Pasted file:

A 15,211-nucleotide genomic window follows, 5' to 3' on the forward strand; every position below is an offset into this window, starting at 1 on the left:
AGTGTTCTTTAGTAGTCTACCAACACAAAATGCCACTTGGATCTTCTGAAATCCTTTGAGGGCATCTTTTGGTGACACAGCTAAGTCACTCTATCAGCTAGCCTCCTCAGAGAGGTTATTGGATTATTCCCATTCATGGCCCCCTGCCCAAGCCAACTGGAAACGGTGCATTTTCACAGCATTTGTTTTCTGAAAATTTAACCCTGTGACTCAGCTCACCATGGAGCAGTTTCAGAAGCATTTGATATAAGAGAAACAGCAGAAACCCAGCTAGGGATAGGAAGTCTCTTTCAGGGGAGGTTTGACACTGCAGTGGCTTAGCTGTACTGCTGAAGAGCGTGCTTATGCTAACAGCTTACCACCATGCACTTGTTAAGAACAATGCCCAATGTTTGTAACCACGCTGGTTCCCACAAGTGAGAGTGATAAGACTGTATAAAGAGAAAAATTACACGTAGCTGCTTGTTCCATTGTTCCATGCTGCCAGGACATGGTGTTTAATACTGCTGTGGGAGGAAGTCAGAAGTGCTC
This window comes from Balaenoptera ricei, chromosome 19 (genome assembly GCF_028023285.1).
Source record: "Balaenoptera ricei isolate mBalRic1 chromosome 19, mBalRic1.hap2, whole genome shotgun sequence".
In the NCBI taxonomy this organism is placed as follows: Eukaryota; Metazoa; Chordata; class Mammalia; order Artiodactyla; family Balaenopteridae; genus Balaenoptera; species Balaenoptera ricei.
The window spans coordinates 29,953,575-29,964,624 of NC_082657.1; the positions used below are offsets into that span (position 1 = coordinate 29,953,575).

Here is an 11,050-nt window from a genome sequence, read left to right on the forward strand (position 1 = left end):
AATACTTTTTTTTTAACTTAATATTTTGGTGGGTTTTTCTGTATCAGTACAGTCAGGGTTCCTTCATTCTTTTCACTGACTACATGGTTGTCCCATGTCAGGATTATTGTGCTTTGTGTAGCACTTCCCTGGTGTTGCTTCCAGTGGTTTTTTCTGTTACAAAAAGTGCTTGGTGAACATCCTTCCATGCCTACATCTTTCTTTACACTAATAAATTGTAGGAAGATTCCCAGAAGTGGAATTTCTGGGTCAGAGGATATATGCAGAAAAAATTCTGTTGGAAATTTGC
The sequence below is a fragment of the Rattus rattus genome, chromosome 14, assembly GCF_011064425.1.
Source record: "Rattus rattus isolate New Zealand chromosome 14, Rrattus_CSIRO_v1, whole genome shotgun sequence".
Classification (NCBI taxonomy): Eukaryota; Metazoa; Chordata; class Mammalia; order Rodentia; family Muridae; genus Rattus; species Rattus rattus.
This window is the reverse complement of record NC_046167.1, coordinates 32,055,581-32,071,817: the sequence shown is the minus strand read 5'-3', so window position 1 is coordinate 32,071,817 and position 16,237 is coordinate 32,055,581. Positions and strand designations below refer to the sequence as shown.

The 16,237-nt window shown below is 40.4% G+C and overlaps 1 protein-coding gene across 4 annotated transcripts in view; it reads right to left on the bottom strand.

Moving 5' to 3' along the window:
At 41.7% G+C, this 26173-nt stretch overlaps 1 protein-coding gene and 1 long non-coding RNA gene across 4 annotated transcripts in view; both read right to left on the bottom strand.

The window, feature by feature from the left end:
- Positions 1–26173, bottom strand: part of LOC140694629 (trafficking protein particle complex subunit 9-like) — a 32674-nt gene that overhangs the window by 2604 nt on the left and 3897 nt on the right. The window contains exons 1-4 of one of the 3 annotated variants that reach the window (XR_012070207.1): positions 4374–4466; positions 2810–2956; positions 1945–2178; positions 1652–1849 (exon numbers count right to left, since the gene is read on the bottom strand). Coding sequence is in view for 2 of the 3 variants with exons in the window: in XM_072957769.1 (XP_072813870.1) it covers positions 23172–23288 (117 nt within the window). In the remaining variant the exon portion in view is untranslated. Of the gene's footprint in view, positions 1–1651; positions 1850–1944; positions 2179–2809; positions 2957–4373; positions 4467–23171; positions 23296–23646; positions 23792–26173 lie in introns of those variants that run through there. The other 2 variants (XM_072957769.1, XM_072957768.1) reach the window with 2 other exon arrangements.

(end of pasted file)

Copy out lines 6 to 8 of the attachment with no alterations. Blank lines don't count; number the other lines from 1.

The window spans coordinates 29,953,575-29,964,624 of NC_082657.1; the positions used below are offsets into that span (position 1 = coordinate 29,953,575).

Here is an 11,050-nt window from a genome sequence, read left to right on the forward strand (position 1 = left end):
AATACTTTTTTTTTAACTTAATATTTTGGTGGGTTTTTCTGTATCAGTACAGTCAGGGTTCCTTCATTCTTTTCACTGACTACATGGTTGTCCCATGTCAGGATTATTGTGCTTTGTGTAGCACTTCCCTGGTGTTGCTTCCAGTGGTTTTTTCTGTTACAAAAAGTGCTTGGTGAACATCCTTCCATGCCTACATCTTTCTTTACACTAATAAATTGTAGGAAGATTCCCAGAAGTGGAATTTCTGGGTCAGAGGATATATGCAGAAAAAATTCTGTTGGAAATTTGC